What is Character Encoding Auto-Detection?

It means taking a sequence of bytes in an unknown character encoding, and attempting to determine the encoding so you can read the text. It’s like cracking a code when you don’t have the decryption key.

Isn’t That Impossible?

In general, yes. However, some encodings are optimized for specific languages, and languages are not random. Some character sequences pop up all the time, while other sequences make no sense. A person fluent in English who opens a newspaper and finds “txzqJv 2!dasd0a QqdKjvz” will instantly recognize that that isn’t English (even though it is composed entirely of English letters). By studying lots of “typical” text, a computer algorithm can simulate this kind of fluency and make an educated guess about a text’s language.

In other words, encoding detection is really language detection, combined with knowledge of which languages tend to use which character encodings.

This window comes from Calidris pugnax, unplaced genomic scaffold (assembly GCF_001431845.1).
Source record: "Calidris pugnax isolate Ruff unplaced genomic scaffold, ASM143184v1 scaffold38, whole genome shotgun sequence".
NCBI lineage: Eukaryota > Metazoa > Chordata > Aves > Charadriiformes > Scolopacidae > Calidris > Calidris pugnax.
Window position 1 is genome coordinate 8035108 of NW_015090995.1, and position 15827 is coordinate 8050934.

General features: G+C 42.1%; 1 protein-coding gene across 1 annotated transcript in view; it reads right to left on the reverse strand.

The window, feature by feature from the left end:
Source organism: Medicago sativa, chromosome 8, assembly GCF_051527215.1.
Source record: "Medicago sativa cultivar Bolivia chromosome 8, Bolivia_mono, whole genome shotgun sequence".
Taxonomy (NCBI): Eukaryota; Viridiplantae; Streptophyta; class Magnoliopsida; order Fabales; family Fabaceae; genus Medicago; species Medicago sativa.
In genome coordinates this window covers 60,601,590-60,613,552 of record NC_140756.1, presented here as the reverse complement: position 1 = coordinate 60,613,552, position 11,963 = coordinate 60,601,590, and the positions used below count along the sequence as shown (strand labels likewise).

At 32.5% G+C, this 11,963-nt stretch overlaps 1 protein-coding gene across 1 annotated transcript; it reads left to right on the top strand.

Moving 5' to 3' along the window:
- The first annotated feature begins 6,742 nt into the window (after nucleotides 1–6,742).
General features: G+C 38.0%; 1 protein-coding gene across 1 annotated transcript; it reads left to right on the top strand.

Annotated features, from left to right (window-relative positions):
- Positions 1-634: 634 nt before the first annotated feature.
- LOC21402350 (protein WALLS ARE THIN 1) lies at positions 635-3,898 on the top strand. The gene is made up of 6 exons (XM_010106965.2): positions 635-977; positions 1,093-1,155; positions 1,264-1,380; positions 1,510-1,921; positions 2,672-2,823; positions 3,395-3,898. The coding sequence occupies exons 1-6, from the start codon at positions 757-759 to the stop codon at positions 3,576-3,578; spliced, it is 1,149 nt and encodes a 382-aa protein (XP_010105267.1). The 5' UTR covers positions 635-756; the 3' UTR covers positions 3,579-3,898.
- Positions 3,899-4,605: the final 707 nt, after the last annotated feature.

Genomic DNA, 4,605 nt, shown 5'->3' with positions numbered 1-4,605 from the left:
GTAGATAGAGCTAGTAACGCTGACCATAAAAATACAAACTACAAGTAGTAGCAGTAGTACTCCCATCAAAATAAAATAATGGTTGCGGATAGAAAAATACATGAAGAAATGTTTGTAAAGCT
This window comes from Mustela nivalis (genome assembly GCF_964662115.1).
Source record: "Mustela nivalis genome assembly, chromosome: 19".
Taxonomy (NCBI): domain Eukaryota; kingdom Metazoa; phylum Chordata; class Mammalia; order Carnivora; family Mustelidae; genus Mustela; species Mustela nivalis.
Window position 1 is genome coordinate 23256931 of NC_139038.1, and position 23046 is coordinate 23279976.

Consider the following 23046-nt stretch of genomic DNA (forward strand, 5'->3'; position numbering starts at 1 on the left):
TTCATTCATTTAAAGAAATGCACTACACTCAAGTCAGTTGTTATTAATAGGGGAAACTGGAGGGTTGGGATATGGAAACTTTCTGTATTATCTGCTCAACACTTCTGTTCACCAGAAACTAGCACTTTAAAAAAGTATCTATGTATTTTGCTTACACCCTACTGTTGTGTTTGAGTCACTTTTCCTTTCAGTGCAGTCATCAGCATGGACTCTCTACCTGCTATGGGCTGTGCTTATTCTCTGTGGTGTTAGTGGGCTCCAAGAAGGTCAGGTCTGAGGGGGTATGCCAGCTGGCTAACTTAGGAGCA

Does Such An Algorithm Exist?

As it turns out, yes. All major browsers have character encoding auto-detection, because the web is full of pages that have no encoding information whatsoever. Mozilla Firefox contains an encoding auto-detection library which is open source. I ported the library to Python 2 and dubbed it the chardet module. This chapter will take you step-by-step through the process of porting the chardet module from Python 2 to Python 3.

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